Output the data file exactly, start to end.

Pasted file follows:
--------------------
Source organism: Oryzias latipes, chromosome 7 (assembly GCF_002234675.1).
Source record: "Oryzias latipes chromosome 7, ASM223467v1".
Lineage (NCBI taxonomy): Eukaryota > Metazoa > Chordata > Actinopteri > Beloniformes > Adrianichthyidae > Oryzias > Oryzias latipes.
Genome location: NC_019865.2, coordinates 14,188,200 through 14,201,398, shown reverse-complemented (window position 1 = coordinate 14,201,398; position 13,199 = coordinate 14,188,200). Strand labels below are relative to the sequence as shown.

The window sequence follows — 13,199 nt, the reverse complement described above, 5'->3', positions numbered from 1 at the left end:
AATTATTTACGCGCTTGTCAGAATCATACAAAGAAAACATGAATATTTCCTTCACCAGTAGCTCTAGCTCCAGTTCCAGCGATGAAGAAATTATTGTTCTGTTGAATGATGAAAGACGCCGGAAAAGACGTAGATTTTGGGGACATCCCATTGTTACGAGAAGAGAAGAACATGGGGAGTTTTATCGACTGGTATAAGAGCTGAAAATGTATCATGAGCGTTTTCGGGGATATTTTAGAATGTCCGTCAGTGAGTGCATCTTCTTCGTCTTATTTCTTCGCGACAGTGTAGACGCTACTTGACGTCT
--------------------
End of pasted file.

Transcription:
Source organism: Oryzias latipes, chromosome 7 (assembly GCF_002234675.1).
Source record: "Oryzias latipes chromosome 7, ASM223467v1".
Lineage (NCBI taxonomy): Eukaryota > Metazoa > Chordata > Actinopteri > Beloniformes > Adrianichthyidae > Oryzias > Oryzias latipes.
Genome location: NC_019865.2, coordinates 14,188,200 through 14,201,398, shown reverse-complemented (window position 1 = coordinate 14,201,398; position 13,199 = coordinate 14,188,200). Strand labels below are relative to the sequence as shown.

The window sequence follows — 13,199 nt, the reverse complement described above, 5'->3', positions numbered from 1 at the left end:
AATTATTTACGCGCTTGTCAGAATCATACAAAGAAAACATGAATATTTCCTTCACCAGTAGCTCTAGCTCCAGTTCCAGCGATGAAGAAATTATTGTTCTGTTGAATGATGAAAGACGCCGGAAAAGACGTAGATTTTGGGGACATCCCATTGTTACGAGAAGAGAAGAACATGGGGAGTTTTATCGACTGGTATAAGAGCTGAAAATGTATCATGAGCGTTTTCGGGGATATTTTAGAATGTCCGTCAGTGAGTGCATCTTCTTCGTCTTATTTCTTCGCGACAGTGTAGACGCTACTTGACGTCT